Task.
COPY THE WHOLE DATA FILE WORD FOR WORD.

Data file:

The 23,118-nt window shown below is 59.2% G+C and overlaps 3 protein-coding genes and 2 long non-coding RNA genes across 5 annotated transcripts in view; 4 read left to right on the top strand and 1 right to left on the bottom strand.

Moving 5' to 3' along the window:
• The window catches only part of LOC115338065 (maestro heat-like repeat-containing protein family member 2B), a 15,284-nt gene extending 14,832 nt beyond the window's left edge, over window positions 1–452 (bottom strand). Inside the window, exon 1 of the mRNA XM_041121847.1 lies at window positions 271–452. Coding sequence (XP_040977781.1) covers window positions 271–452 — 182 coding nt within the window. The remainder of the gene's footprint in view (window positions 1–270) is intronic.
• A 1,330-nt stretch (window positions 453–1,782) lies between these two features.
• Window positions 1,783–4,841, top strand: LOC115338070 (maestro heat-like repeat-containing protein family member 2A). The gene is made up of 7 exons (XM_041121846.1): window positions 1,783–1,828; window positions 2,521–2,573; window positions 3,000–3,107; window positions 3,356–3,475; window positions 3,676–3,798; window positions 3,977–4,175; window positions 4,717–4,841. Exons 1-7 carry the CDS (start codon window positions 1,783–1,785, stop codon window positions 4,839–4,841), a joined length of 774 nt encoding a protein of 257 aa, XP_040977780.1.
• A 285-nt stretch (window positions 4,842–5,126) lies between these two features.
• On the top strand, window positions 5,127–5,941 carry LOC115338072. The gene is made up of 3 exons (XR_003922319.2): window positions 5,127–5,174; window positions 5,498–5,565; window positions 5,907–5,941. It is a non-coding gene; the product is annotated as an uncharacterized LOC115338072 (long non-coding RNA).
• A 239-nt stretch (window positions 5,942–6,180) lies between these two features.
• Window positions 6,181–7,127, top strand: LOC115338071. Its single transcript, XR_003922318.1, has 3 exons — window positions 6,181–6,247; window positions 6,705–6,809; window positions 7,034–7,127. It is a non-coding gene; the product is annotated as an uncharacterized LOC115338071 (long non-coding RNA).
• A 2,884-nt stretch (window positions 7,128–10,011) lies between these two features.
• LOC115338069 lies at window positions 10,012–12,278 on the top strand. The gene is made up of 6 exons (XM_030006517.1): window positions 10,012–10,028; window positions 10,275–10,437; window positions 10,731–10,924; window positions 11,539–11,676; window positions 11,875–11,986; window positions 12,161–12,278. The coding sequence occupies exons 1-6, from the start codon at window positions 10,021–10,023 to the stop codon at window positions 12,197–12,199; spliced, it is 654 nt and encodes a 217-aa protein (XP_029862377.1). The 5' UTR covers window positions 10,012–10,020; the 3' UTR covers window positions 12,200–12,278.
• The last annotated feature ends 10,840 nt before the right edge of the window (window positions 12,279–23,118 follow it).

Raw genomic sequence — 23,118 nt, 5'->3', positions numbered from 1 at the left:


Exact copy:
The 23,118-nt window shown below is 59.2% G+C and overlaps 3 protein-coding genes and 2 long non-coding RNA genes across 5 annotated transcripts in view; 4 read left to right on the top strand and 1 right to left on the bottom strand.

Moving 5' to 3' along the window:
• The window catches only part of LOC115338065 (maestro heat-like repeat-containing protein family member 2B), a 15,284-nt gene extending 14,832 nt beyond the window's left edge, over window positions 1–452 (bottom strand). Inside the window, exon 1 of the mRNA XM_041121847.1 lies at window positions 271–452. Coding sequence (XP_040977781.1) covers window positions 271–452 — 182 coding nt within the window. The remainder of the gene's footprint in view (window positions 1–270) is intronic.
• A 1,330-nt stretch (window positions 453–1,782) lies between these two features.
• Window positions 1,783–4,841, top strand: LOC115338070 (maestro heat-like repeat-containing protein family member 2A). The gene is made up of 7 exons (XM_041121846.1): window positions 1,783–1,828; window positions 2,521–2,573; window positions 3,000–3,107; window positions 3,356–3,475; window positions 3,676–3,798; window positions 3,977–4,175; window positions 4,717–4,841. Exons 1-7 carry the CDS (start codon window positions 1,783–1,785, stop codon window positions 4,839–4,841), a joined length of 774 nt encoding a protein of 257 aa, XP_040977780.1.
• A 285-nt stretch (window positions 4,842–5,126) lies between these two features.
• On the top strand, window positions 5,127–5,941 carry LOC115338072. The gene is made up of 3 exons (XR_003922319.2): window positions 5,127–5,174; window positions 5,498–5,565; window positions 5,907–5,941. It is a non-coding gene; the product is annotated as an uncharacterized LOC115338072 (long non-coding RNA).
• A 239-nt stretch (window positions 5,942–6,180) lies between these two features.
• Window positions 6,181–7,127, top strand: LOC115338071. Its single transcript, XR_003922318.1, has 3 exons — window positions 6,181–6,247; window positions 6,705–6,809; window positions 7,034–7,127. It is a non-coding gene; the product is annotated as an uncharacterized LOC115338071 (long non-coding RNA).
• A 2,884-nt stretch (window positions 7,128–10,011) lies between these two features.
• LOC115338069 lies at window positions 10,012–12,278 on the top strand. The gene is made up of 6 exons (XM_030006517.1): window positions 10,012–10,028; window positions 10,275–10,437; window positions 10,731–10,924; window positions 11,539–11,676; window positions 11,875–11,986; window positions 12,161–12,278. The coding sequence occupies exons 1-6, from the start codon at window positions 10,021–10,023 to the stop codon at window positions 12,197–12,199; spliced, it is 654 nt and encodes a 217-aa protein (XP_029862377.1). The 5' UTR covers window positions 10,012–10,020; the 3' UTR covers window positions 12,200–12,278.
• The last annotated feature ends 10,840 nt before the right edge of the window (window positions 12,279–23,118 follow it).

Raw genomic sequence — 23,118 nt, 5'->3', positions numbered from 1 at the left: